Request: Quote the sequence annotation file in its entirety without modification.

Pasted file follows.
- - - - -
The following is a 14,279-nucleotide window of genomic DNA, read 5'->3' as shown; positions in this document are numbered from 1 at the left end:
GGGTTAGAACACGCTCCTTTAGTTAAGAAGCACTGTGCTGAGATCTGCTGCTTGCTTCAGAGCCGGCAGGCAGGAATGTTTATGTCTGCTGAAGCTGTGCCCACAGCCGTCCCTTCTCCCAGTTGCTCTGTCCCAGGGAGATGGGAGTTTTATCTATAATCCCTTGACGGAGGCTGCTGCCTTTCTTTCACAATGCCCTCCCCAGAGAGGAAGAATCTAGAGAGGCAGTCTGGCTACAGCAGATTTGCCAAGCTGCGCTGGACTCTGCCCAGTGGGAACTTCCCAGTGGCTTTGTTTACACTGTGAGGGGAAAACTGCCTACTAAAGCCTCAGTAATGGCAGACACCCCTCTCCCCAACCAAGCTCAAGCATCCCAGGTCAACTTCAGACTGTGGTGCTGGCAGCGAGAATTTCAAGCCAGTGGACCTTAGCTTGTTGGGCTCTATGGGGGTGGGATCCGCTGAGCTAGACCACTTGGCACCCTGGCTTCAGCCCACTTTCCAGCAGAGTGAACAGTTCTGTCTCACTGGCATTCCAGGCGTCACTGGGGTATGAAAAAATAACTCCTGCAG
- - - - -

The following is a 14,279-nucleotide window of genomic DNA, read 5'->3' as shown; positions in this document are numbered from 1 at the left end:
GGGTTAGAACACGCTCCTTTAGTTAAGAAGCACTGTGCTGAGATCTGCTGCTTGCTTCAGAGCCGGCAGGCAGGAATGTTTATGTCTGCTGAAGCTGTGCCCACAGCCGTCCCTTCTCCCAGTTGCTCTGTCCCAGGGAGATGGGAGTTTTATCTATAATCCCTTGACGGAGGCTGCTGCCTTTCTTTCACAATGCCCTCCCCAGAGAGGAAGAATCTAGAGAGGCAGTCTGGCTACAGCAGATTTGCCAAGCTGCGCTGGACTCTGCCCAGTGGGAACTTCCCAGTGGCTTTGTTTACACTGTGAGGGGAAAACTGCCTACTAAAGCCTCAGTAATGGCAGACACCCCTCTCCCCAACCAAGCTCAAGCATCCCAGGTCAACTTCAGACTGTGGTGCTGGCAGCGAGAATTTCAAGCCAGTGGACCTTAGCTTGTTGGGCTCTATGGGGGTGGGATCCGCTGAGCTAGACCACTTGGCACCCTGGCTTCAGCCCACTTTCCAGCAGAGTGAACAGTTCTGTCTCACTGGCATTCCAGGCGTCACTGGGGTATGAAAAAATAACTCCTGCAG